One of the few good outcomes of budget cuts and subsequent management restructuring has been getting rid of all those unnecessary management posts, the ones that had deputy or assistant in their title. The ones that seemed to carry status but had no real power. I mean what does the deputy president of the US do or our own deputy prime minister? Likewise what did those assistant chief executives do or those deputy directors all of whom were on salaries close to the real thing? They use to joke that Gerald Ford couldn’t walk and chew gum and John Prescott was never taken seriously in the media neither is Nick Clegg. There is a school of thought that says weak deputies are appointed so as not to be a threat to their bosses. Despite the fact that deputies are suppose to step in during the absence of the boss this only seems to apply when the chief decides it’s not important enough to warrant their time and presence. So if you’re working group or committee is chaired by the deputy well that tells you all you need to know about it status, power and influence, so presumably you will send your deputy. If deputies were any good more of them would get the top jobs the fact that they don't shows how the role is viewed.
Hold on though deputies may be undervalued but many successful leaders did their best work with a deputy. Look at Brian Clough and Peter Taylor brilliantly successful together with Derby and Nottingham but on their own well just ordinary.
A deputy is part of a double act-good cop bad cop, one is good with the politicians the other is good with the troops, one has all the ideas the other knows how to turn them into reality, in other words complementary skills.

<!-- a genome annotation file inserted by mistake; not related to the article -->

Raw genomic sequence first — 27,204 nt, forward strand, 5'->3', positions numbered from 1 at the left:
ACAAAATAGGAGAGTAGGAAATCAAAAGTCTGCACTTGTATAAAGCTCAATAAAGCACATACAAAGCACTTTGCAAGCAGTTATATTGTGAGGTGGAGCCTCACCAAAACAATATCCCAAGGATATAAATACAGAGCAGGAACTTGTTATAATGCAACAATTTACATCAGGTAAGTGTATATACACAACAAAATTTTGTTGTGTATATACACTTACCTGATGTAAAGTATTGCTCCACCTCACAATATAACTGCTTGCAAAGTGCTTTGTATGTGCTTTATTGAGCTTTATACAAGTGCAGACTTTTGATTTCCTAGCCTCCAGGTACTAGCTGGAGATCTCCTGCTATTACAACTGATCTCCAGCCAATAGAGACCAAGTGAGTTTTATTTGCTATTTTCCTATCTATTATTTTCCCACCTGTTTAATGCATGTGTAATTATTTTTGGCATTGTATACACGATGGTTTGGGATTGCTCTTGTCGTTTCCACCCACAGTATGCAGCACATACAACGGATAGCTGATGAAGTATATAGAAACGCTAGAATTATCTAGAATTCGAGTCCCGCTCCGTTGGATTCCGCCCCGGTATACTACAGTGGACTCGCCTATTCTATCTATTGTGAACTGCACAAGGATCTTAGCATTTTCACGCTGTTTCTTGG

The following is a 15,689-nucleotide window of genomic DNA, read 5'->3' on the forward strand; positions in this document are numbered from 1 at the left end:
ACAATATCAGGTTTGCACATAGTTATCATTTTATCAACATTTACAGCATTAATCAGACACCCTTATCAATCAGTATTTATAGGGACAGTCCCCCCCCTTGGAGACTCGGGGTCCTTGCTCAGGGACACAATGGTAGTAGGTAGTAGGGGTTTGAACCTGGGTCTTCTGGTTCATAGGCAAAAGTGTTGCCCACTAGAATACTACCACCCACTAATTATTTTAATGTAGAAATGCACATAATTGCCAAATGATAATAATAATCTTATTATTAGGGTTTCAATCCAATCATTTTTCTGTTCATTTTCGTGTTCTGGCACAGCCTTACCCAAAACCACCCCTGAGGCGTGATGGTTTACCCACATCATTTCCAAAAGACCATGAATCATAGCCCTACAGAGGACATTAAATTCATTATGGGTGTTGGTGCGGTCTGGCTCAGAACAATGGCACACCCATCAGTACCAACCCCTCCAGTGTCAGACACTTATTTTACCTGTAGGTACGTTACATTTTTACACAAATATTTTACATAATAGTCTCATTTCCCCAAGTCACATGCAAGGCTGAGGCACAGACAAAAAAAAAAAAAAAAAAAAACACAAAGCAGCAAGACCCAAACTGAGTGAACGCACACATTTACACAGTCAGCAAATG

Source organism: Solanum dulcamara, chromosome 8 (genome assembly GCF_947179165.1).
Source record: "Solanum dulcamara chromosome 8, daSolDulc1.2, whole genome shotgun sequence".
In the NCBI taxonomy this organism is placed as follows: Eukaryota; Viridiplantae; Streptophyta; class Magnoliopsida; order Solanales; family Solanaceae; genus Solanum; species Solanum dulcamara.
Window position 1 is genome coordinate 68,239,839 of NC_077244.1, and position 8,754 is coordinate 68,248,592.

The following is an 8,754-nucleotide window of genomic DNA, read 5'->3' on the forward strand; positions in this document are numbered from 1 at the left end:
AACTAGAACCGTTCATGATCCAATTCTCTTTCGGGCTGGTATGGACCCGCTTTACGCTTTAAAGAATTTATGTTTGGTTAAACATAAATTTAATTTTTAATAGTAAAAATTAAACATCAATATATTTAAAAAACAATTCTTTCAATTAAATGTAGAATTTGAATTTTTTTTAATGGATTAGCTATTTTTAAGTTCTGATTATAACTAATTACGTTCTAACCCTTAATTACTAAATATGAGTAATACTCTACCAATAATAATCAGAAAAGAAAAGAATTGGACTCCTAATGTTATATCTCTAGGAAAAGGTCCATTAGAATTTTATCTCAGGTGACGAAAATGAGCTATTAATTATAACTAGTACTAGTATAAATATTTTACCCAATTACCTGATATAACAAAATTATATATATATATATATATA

One characteristic common to all deputies is loyalty whatever happens the deputy and boss must appear to be united. The deputy can listen to criticism of the boss but never appear to agree with it.
The fact that the recently appointed boss might want to bring their deputy with them is evidence of how much they value them. This happens in football and may be acceptable in the private sector but it’s not the way thing are done in local government. Members are not prepared to give up their power to appoint all senior officers especially as this often involves some horse trading behind the scenes between the leader and cabinet members along the lines that I will let you have your way on this one on the understanding I get my way when it comes to my area of responsibility.
However in my experience even where the deputy post has officially been done away with everyone knows who the unofficial deputy is.
Blair McPherson author of Equipping manager for an uncertain future published by Russell House www.blairmcpherson.co.uk